Tuesday, March 10, 2009

Bond prices, bond yields

Have you seen the yields on T-bills lately? Last time I checked, you could get yourself a 1/4 of 1% yield, which is also called "25 basis points." Why would anyone accept such a low yield? It's called a "flight to quality." When the stock market started to plummet around September, investors did what they usually do--they panicked. They pulled their dollars out of the stock market and lined up for a chance to buy Treasuries. The more willing investors are to pay for quality, the higher they drive the price of the T-bills, T-notes, and T-bonds. A T-bill is purchased at a discount from its face value. If you buy a $1 million T-bill, you'd prefer to buy it for $960,000 to a price of $999,400. When rates are high, you can make the $40,000 difference; when people are scrambling to put their money in T-bills, suddenly, you can make only $600 on your $1 million. So, the herd mentality doesn't just trample the stock market; it also messes with the bond markets. Mortgage rates are related pretty closely to the yield on 10-year Treasury notes, so as investors scramble to buy the government-guaranteed T-notes, they also push down yields, which then pushes or keeps down mortgage rates.
Why would interest rates start rising again? When the folks currently wimping out in Treasuries suddenly decide that the economy is about to take off again, they'll start pulling money out of the bond markets in order to buy stock. If they really want to sell the bonds, they'll accept lower and lower prices, which is the same thing as saying that the bonds will start trading at higher and higher yields.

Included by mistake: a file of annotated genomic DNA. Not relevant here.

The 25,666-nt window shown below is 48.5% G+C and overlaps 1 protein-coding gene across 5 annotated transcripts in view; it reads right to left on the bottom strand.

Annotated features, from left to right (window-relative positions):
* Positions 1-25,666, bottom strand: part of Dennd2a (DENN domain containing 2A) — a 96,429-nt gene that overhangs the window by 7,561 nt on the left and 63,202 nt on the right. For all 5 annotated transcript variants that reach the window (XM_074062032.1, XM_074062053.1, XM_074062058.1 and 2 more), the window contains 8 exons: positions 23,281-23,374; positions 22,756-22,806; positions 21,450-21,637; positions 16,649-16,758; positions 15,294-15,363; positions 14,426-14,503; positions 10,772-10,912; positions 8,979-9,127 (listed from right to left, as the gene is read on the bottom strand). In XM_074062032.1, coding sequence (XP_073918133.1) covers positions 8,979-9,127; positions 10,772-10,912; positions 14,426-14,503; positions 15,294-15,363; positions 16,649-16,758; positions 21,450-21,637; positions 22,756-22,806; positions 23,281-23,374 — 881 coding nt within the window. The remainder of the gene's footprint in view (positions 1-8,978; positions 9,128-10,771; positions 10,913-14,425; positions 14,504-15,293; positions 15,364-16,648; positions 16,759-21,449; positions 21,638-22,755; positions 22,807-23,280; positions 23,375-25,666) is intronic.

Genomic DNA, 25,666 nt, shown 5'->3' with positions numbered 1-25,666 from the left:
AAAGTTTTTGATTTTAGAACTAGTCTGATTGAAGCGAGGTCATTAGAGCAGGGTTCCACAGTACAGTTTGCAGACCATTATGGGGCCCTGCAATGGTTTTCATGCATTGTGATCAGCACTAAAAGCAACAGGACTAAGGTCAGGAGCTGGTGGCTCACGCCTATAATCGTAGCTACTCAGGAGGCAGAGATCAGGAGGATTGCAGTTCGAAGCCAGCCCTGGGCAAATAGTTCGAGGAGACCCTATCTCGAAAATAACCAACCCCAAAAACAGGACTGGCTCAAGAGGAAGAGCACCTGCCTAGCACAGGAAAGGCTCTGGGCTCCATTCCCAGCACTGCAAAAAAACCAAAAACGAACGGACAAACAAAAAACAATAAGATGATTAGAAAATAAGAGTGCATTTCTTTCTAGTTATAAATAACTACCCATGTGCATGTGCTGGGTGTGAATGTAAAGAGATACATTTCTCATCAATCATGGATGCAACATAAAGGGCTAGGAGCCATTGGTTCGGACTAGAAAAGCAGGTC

I'm not sure why people panic so much over current interest rates or stock market levels. Most economic situations are a good news-bad news scenario, anyway. If yields are down now, that is bad news for the fixed-income retiree earning 2% on her bank CD if she's lucky. However, it also keeps mortgage rates down, which should eventually bring buyers back to the housing market. If mortgage and other interest rates creep back up, that will push down home values, but then the fixed-income retiree may be able to earn 6% on her bank CD and 9% on a T-bond. In any case, the "bond see-saw" is more than just something to draw on your scratch paper at the testing center.

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